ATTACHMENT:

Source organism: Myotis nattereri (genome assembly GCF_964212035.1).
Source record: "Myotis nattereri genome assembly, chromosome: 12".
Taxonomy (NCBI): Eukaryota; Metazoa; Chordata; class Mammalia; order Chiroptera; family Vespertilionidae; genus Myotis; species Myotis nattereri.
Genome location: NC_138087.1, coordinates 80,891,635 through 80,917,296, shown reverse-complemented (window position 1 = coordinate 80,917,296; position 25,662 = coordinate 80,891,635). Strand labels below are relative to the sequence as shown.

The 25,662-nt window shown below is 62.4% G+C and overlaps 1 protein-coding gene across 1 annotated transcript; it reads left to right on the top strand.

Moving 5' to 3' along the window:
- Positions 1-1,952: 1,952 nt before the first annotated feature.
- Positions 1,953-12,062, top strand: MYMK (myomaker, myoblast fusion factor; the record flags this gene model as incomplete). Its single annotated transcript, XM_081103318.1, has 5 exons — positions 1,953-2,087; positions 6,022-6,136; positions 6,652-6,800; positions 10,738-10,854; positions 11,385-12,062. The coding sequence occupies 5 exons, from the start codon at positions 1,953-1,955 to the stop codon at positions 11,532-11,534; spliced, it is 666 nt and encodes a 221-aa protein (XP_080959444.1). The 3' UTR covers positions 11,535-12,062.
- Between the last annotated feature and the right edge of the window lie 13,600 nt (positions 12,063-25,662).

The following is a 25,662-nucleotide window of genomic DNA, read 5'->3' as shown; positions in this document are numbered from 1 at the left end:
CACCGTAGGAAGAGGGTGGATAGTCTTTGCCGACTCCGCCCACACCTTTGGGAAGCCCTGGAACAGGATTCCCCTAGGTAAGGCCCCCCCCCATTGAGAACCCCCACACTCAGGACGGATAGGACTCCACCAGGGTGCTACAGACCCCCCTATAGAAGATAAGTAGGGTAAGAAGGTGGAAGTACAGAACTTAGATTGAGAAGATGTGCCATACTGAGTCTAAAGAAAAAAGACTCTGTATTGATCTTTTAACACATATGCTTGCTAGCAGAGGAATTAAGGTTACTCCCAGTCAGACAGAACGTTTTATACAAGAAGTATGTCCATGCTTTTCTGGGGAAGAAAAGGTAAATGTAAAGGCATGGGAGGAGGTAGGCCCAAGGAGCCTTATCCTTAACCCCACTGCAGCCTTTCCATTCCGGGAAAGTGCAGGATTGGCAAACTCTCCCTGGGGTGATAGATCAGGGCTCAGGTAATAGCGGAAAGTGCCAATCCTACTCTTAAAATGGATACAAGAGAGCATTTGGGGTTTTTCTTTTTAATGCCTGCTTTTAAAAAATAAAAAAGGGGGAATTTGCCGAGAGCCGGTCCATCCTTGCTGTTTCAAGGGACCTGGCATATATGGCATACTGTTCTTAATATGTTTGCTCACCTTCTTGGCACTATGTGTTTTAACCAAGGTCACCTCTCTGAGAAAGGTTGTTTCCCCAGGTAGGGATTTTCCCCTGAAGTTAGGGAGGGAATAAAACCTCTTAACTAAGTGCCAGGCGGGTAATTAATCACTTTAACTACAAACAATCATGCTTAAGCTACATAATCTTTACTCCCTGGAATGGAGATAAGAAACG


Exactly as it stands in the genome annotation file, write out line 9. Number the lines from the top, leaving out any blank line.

- Between the last annotated feature and the right edge of the window lie 13,600 nt (positions 12,063-25,662).